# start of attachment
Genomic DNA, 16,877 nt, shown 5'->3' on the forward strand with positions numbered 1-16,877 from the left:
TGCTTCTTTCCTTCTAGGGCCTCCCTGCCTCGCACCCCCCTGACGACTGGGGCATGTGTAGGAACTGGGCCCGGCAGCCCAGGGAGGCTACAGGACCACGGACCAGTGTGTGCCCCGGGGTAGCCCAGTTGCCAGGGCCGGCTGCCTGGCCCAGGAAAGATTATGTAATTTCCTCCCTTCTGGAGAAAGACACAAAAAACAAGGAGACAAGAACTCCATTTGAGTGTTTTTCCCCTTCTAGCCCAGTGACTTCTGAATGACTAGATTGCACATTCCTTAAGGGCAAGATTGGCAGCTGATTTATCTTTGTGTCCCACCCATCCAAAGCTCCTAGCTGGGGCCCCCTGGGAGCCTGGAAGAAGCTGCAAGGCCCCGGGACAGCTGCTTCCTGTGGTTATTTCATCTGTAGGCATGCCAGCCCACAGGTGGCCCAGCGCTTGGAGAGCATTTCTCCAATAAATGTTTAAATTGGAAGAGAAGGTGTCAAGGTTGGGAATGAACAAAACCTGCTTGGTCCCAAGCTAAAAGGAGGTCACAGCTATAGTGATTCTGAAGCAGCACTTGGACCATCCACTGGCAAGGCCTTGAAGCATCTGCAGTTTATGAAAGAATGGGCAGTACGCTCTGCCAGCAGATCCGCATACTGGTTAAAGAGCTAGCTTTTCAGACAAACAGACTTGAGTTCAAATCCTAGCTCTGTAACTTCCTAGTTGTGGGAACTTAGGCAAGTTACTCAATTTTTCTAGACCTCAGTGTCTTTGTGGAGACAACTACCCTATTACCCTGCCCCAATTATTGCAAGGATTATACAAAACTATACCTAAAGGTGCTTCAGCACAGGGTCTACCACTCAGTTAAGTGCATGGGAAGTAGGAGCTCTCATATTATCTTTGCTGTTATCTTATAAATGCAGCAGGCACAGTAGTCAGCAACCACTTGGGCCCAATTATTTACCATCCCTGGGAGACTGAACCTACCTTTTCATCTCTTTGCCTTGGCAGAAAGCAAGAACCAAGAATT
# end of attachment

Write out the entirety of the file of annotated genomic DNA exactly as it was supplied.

Genomic DNA, 16,877 nt, shown 5'->3' on the forward strand with positions numbered 1-16,877 from the left:
TGCTTCTTTCCTTCTAGGGCCTCCCTGCCTCGCACCCCCCTGACGACTGGGGCATGTGTAGGAACTGGGCCCGGCAGCCCAGGGAGGCTACAGGACCACGGACCAGTGTGTGCCCCGGGGTAGCCCAGTTGCCAGGGCCGGCTGCCTGGCCCAGGAAAGATTATGTAATTTCCTCCCTTCTGGAGAAAGACACAAAAAACAAGGAGACAAGAACTCCATTTGAGTGTTTTTCCCCTTCTAGCCCAGTGACTTCTGAATGACTAGATTGCACATTCCTTAAGGGCAAGATTGGCAGCTGATTTATCTTTGTGTCCCACCCATCCAAAGCTCCTAGCTGGGGCCCCCTGGGAGCCTGGAAGAAGCTGCAAGGCCCCGGGACAGCTGCTTCCTGTGGTTATTTCATCTGTAGGCATGCCAGCCCACAGGTGGCCCAGCGCTTGGAGAGCATTTCTCCAATAAATGTTTAAATTGGAAGAGAAGGTGTCAAGGTTGGGAATGAACAAAACCTGCTTGGTCCCAAGCTAAAAGGAGGTCACAGCTATAGTGATTCTGAAGCAGCACTTGGACCATCCACTGGCAAGGCCTTGAAGCATCTGCAGTTTATGAAAGAATGGGCAGTACGCTCTGCCAGCAGATCCGCATACTGGTTAAAGAGCTAGCTTTTCAGACAAACAGACTTGAGTTCAAATCCTAGCTCTGTAACTTCCTAGTTGTGGGAACTTAGGCAAGTTACTCAATTTTTCTAGACCTCAGTGTCTTTGTGGAGACAACTACCCTATTACCCTGCCCCAATTATTGCAAGGATTATACAAAACTATACCTAAAGGTGCTTCAGCACAGGGTCTACCACTCAGTTAAGTGCATGGGAAGTAGGAGCTCTCATATTATCTTTGCTGTTATCTTATAAATGCAGCAGGCACAGTAGTCAGCAACCACTTGGGCCCAATTATTTACCATCCCTGGGAGACTGAACCTACCTTTTCATCTCTTTGCCTTGGCAGAAAGCAAGAACCAAGAATT